\begin{equation*} C'(1000) = 2-0.0002(1000) = 1.80\text{.} \end{equation*}

The marginal cost when $q=2000$ is

\begin{equation*} C'(2000) = 2-0.0002(2000) = 1.60\text{.} \end{equation*}

A movie theatre determines that their monthly revenue can be estimated by

\begin{equation*} R(q) = 8000q-100q^{2} \end{equation*}

dollars when the price per movie ticket is $q$ dollars.

1. Find the marginal revenue $R'\text{.}$

$8000-200q$
Solution

We differentiate:

\begin{equation*} \begin{split} R'(q) \amp = \lim_{h\to 0} \frac{R(q+h)-R(q)}{h}\\ \amp = \lim_{h\to 0} \frac{(8000(q+h)-100(q+h)^2) - (8000q - 100q^2)}{h}\\ \amp = \lim_{h\to 0} \frac{8000q + 8000h -100(q^2+2qh+h^2) - 8000q + 100q^2}{h}\\ \amp = \lim_{h\to 0} \frac{8000h - 200qh-100h^2}{h}\\ \amp = \lim_{h\to 0} (8000 - 200q - 100h)\\ \amp = 8000 - 200q \end{split} \end{equation*}
2. Compute $R'(39)\text{,}$ $R'(40)\text{,}$ and $R'(41)\text{.}$

$200\text{,}$$0\text{,}$$-200\text{.}$
Solution

We compute:

\begin{equation*} R'(39) = 8000-200(39) = 200 \end{equation*}
\begin{equation*} R'(40) = 8000-200(40)= 0 \end{equation*}
\begin{equation*} R'(41) = 8000-200(41) = -200 \end{equation*}
3. Based on the results above, what price should the theatre charge in order to maximize their revenue?

We conclude that the movie theatre should charge $40 per ticket. The demand function for a certain product is given by \begin{equation*} p = -0.04q+800 \ \ \ 0\leq q \leq 20,000 \end{equation*} where $p$ denotes the unit price in dollars and $q$ denotes the quantity demanded. 1. Determine the revenue function $R\text{.}$ Solution $R(q)= pq = (-0.04q + 800)q = -0.04q^{2}+800q\text{.}$ 2. Determine the marginal revenue function $R'\text{.}$ Answer We can again use the result from 4.2.1(d) to find $R'(q)=-0.08q+800\text{.}$ 3. Compute $R'(5000)\text{.}$ What can you deduce from your results? Answer $R'(5000)=400\text{.}$ We see that, when the level of production is set at $5000$ units, the production of the $5001$st unit will bring an additional revenue of approximately$$400\text{.}$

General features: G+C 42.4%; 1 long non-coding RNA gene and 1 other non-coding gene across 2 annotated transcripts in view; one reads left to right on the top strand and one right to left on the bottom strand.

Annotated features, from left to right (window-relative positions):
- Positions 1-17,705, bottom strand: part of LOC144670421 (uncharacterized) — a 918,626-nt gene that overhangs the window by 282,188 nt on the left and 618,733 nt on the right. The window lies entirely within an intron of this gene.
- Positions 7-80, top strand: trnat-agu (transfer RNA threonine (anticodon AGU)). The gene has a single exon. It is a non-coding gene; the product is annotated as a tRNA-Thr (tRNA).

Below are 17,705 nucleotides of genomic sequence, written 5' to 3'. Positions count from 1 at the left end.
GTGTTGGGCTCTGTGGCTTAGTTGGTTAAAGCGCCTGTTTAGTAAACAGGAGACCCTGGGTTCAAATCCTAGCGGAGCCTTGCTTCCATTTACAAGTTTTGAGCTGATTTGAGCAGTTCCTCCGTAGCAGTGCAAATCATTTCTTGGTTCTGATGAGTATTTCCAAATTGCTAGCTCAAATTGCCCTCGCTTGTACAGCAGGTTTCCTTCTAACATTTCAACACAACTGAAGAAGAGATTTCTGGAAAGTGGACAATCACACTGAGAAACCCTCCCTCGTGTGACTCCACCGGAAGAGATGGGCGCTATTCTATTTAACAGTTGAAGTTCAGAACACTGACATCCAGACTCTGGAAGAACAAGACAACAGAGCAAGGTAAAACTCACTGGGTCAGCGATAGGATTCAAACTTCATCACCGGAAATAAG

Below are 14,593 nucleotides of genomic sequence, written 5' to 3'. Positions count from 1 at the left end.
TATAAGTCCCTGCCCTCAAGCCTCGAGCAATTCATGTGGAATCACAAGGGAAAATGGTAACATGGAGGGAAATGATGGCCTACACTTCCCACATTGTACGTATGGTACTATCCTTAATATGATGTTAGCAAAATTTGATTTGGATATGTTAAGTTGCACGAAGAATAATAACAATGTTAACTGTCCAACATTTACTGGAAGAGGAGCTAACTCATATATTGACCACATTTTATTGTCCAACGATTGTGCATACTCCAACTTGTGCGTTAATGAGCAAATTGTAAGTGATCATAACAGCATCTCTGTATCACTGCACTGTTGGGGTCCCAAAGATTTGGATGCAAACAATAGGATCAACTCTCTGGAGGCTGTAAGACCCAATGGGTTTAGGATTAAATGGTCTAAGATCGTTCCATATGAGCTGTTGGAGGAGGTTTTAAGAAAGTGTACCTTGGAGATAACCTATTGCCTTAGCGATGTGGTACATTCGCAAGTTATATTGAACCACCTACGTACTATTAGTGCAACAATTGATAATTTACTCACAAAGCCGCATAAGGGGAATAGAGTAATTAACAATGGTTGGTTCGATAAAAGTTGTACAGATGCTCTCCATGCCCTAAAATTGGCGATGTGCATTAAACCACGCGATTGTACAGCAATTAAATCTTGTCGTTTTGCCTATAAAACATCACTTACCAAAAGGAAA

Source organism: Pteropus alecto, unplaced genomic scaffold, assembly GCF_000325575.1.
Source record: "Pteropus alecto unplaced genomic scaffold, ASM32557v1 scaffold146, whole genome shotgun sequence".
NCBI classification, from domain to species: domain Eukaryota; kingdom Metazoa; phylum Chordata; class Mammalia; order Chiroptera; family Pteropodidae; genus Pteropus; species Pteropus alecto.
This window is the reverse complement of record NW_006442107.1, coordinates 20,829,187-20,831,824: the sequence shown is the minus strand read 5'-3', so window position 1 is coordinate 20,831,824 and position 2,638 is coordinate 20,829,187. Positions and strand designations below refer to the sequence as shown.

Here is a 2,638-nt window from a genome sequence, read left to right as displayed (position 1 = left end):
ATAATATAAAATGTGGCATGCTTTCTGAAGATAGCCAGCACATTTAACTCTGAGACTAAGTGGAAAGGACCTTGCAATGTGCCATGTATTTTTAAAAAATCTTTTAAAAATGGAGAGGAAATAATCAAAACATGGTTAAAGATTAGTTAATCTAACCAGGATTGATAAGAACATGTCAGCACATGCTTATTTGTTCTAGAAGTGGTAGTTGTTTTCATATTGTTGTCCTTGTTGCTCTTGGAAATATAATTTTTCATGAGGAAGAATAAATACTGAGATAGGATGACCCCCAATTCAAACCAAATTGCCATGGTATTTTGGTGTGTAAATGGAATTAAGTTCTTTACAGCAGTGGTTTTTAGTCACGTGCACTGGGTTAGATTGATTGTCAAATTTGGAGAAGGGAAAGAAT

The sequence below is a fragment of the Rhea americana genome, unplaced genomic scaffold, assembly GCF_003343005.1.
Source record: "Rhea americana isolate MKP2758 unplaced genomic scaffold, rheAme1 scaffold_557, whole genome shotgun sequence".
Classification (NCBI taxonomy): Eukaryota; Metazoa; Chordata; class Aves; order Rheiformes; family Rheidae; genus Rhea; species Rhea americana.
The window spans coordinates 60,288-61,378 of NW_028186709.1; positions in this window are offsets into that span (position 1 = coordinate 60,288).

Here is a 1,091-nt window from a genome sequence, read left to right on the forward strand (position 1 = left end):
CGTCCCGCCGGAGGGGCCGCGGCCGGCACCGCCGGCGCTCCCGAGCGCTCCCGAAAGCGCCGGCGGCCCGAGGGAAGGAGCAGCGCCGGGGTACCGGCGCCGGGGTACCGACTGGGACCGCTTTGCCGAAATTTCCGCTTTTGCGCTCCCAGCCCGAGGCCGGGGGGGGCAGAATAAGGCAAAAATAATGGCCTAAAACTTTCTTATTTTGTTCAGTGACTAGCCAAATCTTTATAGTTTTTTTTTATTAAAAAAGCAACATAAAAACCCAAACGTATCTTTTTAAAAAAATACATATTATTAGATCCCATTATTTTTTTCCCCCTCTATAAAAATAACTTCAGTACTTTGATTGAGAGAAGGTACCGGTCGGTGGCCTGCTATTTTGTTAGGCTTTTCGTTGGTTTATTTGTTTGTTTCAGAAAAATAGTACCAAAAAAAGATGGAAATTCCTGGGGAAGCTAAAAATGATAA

4. If the total cost in producing $q$ units is given by

\begin{equation*} C(q)=200q+300,000 \end{equation*}

determine the profit function $P(q)\text{.}$

$P(q)= R(q) - C(q) = -0.04q^{2}+600q-300,000\text{.}$
5. Find the marginal profit function $P'\text{.}$

$P'(q)=-2(0.04)q+600 = -0.08q + 600\text{.}$
6. Compute $P'(5000)$ and $P'(8000)\text{.}$
$P'(5000)=200\text{,}$ $P'(8000)=-40$
The profit increases as production increases, peaking at $7500$ units. Beyond this level, profit falls. $P(q)$ shown in millions of dollars.